"Breath figures" on leaf surfaces-formation and effects of microscopic leaf wetness

Front Plant Sci. 2013 Oct 24;4:422. doi: 10.3389/fpls.2013.00422. eCollection 2013.


"Microscopic leaf wetness" means minute amounts of persistent liquid water on leaf surfaces which are invisible to the naked eye. The water is mainly maintained by transpired water vapor condensing onto the leaf surface and to attached leaf surface particles. With an estimated average thickness of less than 1 μm, microscopic leaf wetness is about two orders of magnitude thinner than morning dewfall. The most important physical processes which reduce the saturation vapor pressure and promote condensation are cuticular absorption and the deliquescence of hygroscopic leaf surface particles. Deliquescent salts form highly concentrated solutions. Depending on the type and concentration of the dissolved ions, the physicochemical properties of microscopic leaf wetness can be considerably different from those of pure water. Microscopic leaf wetness can form continuous thin layers on hydrophobic leaf surfaces and in specific cases can act similar to surfactants, enabling a strong potential influence on the foliar exchange of ions. Microscopic leaf wetness can also enhance the dissolution, the emission, and the reaction of specific atmospheric trace gases e.g., ammonia, SO2, or ozone, leading to a strong potential role for microscopic leaf wetness in plant/atmosphere interaction. Due to its difficult detection, there is little knowledge about the occurrence and the properties of microscopic leaf wetness. However, based on the existing evidence and on physicochemical reasoning it can be hypothesized that microscopic leaf wetness occurs on almost any plant worldwide and often permanently, and that it significantly influences the exchange processes of the leaf surface with its neighboring compartments, i.e., the plant interior and the atmosphere. The omission of microscopic water in general leaf wetness concepts has caused far-reaching, misleading conclusions in the past.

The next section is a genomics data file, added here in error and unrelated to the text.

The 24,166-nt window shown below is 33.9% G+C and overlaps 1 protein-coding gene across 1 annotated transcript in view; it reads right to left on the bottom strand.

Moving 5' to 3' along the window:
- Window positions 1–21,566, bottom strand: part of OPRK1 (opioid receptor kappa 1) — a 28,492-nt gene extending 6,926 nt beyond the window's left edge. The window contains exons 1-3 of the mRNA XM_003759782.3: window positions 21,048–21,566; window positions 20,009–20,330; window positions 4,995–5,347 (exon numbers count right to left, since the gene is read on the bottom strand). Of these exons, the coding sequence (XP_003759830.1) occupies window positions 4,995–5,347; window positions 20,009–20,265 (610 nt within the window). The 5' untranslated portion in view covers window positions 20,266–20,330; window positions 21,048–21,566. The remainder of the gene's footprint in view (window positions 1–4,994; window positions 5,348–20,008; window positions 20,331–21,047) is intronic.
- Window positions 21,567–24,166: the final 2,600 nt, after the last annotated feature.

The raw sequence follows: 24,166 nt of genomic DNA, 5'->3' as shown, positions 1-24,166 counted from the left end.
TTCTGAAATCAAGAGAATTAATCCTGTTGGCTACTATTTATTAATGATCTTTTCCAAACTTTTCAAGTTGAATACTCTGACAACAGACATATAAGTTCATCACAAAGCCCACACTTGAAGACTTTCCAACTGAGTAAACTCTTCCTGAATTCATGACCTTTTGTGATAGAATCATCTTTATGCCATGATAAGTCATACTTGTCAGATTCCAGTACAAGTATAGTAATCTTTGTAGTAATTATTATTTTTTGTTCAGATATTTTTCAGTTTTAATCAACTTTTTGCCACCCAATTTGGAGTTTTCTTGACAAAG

Keywords: Hofmeister series; cloud condensation nuclei; deliquescence; dew; foliar nutrition; leaf boundary layer; plant-atmosphere interaction; surface tension.